Definition of Balance, Debit Balance and Credit Balance:
The difference between the sum of the two sides of an account is called the balance. This is the most important part of an account as it shows value or position of asset, liability, capital, income or expenses of which the account is a record. If the total of the debit side exceeds the total of credit side then this would be represented by a debit balance and opposite is true for a credit balance.
When there is only one entry in an account, then obviously that item is the balance or difference between the two sides. It perhaps seems needless to go through the process of balancing such an account. However this is still done and it does serve as a means of showing that all the accounts have been looked at and balanced at the same time.
Procedure/Method/Format for Balancing of an Account or (T-Account):
The procedure of balancing an account can be illustrated with the help of following transaction of a bank account:
(1) Add up the amounts columns of both sides of the account and write them on a separate sheet of paper.
(2) Find out the difference between the totals of two sides giving the account balance.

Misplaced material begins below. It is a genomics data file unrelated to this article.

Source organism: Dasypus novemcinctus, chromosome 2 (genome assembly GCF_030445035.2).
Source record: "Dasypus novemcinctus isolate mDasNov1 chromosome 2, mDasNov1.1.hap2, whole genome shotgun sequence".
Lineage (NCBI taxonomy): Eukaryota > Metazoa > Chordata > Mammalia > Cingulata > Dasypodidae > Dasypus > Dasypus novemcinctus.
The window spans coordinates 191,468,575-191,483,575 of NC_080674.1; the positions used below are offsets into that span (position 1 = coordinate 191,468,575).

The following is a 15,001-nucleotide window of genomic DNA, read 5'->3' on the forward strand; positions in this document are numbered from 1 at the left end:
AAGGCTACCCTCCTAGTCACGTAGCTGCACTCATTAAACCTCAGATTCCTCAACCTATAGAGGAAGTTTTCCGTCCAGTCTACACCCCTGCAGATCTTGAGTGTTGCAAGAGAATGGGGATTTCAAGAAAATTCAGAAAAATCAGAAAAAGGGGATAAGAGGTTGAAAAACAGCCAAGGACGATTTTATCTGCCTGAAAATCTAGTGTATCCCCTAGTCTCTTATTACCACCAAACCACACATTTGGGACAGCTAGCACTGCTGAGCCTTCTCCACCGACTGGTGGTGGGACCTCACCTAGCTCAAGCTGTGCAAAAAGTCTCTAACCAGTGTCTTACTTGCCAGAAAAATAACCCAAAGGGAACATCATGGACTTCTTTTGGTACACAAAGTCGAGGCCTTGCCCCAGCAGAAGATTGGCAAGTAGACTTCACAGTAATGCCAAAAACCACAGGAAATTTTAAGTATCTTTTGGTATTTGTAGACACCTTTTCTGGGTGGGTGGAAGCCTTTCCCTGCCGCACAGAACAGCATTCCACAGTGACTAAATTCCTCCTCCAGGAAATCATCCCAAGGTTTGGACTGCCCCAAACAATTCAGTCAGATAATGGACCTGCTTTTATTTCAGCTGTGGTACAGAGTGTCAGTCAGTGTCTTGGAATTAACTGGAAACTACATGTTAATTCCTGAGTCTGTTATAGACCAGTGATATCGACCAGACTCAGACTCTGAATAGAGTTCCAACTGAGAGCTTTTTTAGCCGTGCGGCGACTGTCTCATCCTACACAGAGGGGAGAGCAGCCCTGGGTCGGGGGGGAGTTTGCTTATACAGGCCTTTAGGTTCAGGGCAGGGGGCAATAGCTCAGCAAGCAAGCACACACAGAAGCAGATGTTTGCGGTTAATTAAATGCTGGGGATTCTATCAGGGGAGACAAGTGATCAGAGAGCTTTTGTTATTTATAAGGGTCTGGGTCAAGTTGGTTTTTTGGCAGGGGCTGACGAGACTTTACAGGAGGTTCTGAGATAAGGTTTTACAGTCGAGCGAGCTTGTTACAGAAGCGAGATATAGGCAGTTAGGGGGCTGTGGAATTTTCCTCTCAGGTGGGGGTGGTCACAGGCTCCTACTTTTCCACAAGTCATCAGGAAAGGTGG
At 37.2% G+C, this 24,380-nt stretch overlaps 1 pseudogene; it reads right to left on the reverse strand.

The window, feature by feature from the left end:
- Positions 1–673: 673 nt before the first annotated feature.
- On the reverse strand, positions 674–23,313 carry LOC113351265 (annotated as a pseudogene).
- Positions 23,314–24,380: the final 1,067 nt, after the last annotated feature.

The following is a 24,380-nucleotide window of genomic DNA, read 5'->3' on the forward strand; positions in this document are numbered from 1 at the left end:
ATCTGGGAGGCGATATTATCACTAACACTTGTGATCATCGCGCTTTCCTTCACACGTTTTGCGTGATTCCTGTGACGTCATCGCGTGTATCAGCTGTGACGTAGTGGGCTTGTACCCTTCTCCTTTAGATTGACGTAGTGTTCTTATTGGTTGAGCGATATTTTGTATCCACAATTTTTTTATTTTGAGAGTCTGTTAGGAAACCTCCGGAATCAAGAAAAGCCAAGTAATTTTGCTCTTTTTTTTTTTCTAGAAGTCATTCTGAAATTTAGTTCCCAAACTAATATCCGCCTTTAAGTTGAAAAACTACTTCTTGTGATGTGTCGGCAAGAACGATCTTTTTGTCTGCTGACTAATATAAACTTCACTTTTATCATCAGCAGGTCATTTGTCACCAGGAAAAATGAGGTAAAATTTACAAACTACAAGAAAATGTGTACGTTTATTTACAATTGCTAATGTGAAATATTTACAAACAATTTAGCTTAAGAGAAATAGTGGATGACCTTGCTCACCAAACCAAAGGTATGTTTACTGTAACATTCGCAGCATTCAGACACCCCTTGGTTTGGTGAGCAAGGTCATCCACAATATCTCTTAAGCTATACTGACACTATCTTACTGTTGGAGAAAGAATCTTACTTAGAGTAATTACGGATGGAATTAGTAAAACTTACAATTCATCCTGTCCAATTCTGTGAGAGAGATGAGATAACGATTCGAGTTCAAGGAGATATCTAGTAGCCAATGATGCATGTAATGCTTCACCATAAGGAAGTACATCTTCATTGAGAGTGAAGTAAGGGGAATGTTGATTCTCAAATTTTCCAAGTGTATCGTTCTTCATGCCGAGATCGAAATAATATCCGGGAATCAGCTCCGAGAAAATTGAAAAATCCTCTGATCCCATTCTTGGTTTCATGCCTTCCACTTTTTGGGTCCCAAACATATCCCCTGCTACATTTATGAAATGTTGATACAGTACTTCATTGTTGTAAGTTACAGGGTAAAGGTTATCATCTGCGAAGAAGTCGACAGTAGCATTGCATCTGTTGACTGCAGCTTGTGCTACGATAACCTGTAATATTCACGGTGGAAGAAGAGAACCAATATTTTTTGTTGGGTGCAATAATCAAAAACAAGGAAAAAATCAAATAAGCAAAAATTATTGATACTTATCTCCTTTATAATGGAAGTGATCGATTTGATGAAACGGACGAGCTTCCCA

This is debit balance as total of debit side is more than the total of credit side (total of debit side > total of credit side).
(3) Write down the difference on the next available line of the side with the smaller total.
As total of credit side is less than the total of debt side so this balance is entered on the credit side just after last transaction, given on the credit side.
(4) Use the term “balance c/d” (balance carried down) in the details column for the difference to indicate that balance is carried down.
(5) Enter the total of both sides in the same line by using single or double lines below the figures; inserting the difference between the two sides on the smaller side will make both sides equal.
(6) On the very next date to the date of calculating balance c/d; this balance has been brought down as “balance b/d” (balance brought down) on to the side to which it really belong. This means debit balance should be brought down on the debit side, whereas credit balance should be brought down on the credit side.
Reasons for Balancing Accounts:
There is no hard and fast rule, however, the need for balancing an account may arise when:
(1) The existing page allocated for the account is full and balance is required to be calculated and transferred to the next page.
(2) Business needs information for a particular item for which an account already exists.
(3) Trial balance is being prepared for which accounts’ balances are needed for its preparation.